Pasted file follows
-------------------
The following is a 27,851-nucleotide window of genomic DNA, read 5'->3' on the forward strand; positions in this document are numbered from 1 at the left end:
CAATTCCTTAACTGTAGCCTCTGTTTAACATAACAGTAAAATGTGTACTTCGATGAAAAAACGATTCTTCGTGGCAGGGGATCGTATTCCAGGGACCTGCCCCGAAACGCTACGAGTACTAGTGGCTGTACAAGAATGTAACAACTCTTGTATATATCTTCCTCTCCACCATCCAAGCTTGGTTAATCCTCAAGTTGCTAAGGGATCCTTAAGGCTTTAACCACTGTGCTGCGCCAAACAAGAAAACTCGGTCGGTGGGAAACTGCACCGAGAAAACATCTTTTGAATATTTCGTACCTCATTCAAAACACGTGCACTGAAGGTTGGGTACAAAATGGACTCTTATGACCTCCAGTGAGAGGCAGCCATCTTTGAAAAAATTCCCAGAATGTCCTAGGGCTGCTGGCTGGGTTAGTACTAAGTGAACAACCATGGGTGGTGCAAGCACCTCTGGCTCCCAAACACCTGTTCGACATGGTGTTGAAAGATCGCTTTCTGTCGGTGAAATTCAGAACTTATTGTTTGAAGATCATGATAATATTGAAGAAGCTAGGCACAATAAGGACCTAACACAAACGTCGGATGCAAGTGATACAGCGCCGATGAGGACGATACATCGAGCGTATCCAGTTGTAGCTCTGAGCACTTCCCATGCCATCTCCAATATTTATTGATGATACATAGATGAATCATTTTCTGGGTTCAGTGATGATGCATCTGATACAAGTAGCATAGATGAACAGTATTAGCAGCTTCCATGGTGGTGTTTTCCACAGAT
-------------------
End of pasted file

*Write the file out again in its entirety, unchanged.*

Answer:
The following is a 27,851-nucleotide window of genomic DNA, read 5'->3' on the forward strand; positions in this document are numbered from 1 at the left end:
CAATTCCTTAACTGTAGCCTCTGTTTAACATAACAGTAAAATGTGTACTTCGATGAAAAAACGATTCTTCGTGGCAGGGGATCGTATTCCAGGGACCTGCCCCGAAACGCTACGAGTACTAGTGGCTGTACAAGAATGTAACAACTCTTGTATATATCTTCCTCTCCACCATCCAAGCTTGGTTAATCCTCAAGTTGCTAAGGGATCCTTAAGGCTTTAACCACTGTGCTGCGCCAAACAAGAAAACTCGGTCGGTGGGAAACTGCACCGAGAAAACATCTTTTGAATATTTCGTACCTCATTCAAAACACGTGCACTGAAGGTTGGGTACAAAATGGACTCTTATGACCTCCAGTGAGAGGCAGCCATCTTTGAAAAAATTCCCAGAATGTCCTAGGGCTGCTGGCTGGGTTAGTACTAAGTGAACAACCATGGGTGGTGCAAGCACCTCTGGCTCCCAAACACCTGTTCGACATGGTGTTGAAAGATCGCTTTCTGTCGGTGAAATTCAGAACTTATTGTTTGAAGATCATGATAATATTGAAGAAGCTAGGCACAATAAGGACCTAACACAAACGTCGGATGCAAGTGATACAGCGCCGATGAGGACGATACATCGAGCGTATCCAGTTGTAGCTCTGAGCACTTCCCATGCCATCTCCAATATTTATTGATGATACATAGATGAATCATTTTCTGGGTTCAGTGATGATGCATCTGATACAAGTAGCATAGATGAACAGTATTAGCAGCTTCCATGGTGGTGTTTTCCACAGAT